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The Fall – Re-Mit (Cherry Red)

4 stars

Whoa-whoa-whoa, etc! Don't ever underestimate Mark E. Smith, The Fall's founder, writer, vocalist and sole surviving member since they formed thirty-five years ago. Some may dismiss him as a past his-best drunken parody of his former glories, and while live shows can be inconsistent to the point of umbrage, the hardest working man in showbiz is an agent provocateur and master of of social engineering whose singularly eccentric shtick falls somewhere between Bernard Manning, James Brown and Polish theatre director Tadeusz Kantor, the latter of whom made onstage interventions an art-form just as Smith does.

After years of hiring and firing a multitude of members, today's Fall has reached some kind of autumnal stability of sorts, with guitarist Peter Greenway, drummer Keiron Melling and bassist David Spurr surviving in the ranks since 2006, while keyboardist and Smith spouse Elena Poulou probably deserves a medal on all counts for lasting a whole decade.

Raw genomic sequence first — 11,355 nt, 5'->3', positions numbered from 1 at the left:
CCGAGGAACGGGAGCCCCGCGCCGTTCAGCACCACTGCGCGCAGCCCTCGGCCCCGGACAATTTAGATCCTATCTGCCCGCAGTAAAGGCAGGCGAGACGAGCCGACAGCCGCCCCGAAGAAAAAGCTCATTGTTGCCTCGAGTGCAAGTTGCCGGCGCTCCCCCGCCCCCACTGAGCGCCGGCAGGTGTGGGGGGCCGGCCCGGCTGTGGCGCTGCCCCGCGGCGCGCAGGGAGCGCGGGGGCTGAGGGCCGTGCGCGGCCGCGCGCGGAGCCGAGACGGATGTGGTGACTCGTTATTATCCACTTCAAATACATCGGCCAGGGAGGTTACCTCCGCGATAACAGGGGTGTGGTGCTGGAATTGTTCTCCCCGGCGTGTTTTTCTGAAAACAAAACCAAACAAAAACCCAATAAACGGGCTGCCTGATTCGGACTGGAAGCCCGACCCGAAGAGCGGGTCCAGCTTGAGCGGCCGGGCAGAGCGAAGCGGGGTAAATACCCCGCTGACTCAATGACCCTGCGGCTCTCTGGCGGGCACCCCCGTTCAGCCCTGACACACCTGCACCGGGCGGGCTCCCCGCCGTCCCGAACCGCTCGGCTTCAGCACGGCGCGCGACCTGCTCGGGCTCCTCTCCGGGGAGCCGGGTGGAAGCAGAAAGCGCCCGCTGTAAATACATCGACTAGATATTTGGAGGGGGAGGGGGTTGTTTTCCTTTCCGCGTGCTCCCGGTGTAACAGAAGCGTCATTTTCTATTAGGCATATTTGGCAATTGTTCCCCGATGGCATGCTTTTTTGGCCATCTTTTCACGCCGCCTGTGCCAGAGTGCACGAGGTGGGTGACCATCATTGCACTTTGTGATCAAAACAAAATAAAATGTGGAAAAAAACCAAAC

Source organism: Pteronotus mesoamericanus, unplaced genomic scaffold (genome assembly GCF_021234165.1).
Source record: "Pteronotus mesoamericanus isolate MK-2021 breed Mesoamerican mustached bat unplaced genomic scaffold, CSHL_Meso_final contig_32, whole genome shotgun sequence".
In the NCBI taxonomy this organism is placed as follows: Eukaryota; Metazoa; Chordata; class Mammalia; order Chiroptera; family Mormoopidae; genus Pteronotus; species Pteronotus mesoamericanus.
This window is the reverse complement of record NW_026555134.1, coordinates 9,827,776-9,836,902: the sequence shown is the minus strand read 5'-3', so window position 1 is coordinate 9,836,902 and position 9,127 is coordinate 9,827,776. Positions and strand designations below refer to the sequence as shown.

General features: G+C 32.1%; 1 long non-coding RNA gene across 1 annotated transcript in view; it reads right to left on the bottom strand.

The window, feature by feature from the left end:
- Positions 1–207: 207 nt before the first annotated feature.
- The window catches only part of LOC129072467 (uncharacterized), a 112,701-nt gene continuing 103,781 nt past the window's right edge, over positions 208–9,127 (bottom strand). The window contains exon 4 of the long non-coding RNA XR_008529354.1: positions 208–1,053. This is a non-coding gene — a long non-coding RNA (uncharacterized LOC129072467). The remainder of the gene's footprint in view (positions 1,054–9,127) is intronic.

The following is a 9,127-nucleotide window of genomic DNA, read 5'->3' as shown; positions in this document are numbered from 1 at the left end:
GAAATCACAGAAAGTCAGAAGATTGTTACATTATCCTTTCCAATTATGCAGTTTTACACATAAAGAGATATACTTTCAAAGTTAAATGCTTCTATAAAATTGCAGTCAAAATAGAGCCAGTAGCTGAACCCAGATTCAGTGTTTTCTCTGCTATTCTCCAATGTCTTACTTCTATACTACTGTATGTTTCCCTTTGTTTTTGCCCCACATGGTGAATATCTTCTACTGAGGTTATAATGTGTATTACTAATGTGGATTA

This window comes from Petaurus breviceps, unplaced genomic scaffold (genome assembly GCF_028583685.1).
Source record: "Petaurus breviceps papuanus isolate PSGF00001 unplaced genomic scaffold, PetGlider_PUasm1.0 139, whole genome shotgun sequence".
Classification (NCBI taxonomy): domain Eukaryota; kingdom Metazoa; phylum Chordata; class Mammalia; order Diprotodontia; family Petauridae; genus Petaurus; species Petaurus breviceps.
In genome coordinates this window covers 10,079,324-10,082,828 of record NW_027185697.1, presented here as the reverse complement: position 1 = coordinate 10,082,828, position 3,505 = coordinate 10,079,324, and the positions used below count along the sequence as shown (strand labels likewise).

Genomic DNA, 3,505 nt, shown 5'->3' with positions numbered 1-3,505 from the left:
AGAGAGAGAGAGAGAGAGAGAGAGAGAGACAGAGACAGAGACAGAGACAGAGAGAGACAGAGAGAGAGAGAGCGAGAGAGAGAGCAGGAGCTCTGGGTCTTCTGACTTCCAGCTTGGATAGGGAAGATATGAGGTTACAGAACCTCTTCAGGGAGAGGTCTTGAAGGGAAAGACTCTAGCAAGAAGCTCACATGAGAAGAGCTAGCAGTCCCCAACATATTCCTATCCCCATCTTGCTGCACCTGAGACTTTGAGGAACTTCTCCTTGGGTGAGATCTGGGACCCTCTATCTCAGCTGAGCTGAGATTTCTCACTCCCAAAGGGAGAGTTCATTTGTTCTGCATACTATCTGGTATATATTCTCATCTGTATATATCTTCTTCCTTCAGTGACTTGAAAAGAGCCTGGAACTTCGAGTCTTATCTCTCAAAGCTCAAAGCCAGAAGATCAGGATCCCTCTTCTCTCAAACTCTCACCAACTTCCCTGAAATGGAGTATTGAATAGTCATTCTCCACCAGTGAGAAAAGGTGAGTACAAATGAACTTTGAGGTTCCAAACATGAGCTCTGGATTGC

While best witnessed in the live arena, there's a vigorous urgency to The Fall's thirtieth original studio album, named, apparently, after the need to put on gloves when going out. The opening instrumental shards of 'No Respects' is just the sucker punch for 'Sir William Wray', a relentless chug of imagined history which Smith gurgles his way through with a ferocity rarely heard since 1982's 'Hex Enduction Hour.'

While sticking to a raw garage-band template, the palette is broad, from the spoken-word of
'Noise' and sonic collage of 'Pre-MDMA Years' to the slow-motion horror flick psych of 'Hittite Man' and beyond. Lyrically, Smith is back to creating the sort of parallel universe narratives that fuelled his equally dark Hogarthian mythologies on 'Hex' and 1979's 'Dragnet' album.

While there are no real surprises here for long-term Fall watchers, there's a more considered artfulness to the musical back-drop. Poulou's keyboards in particular burble with a fizzing insistence that suggests an inter-band chemistry that's familiar without ever becoming flabby or complacent. 

The List, May 2013



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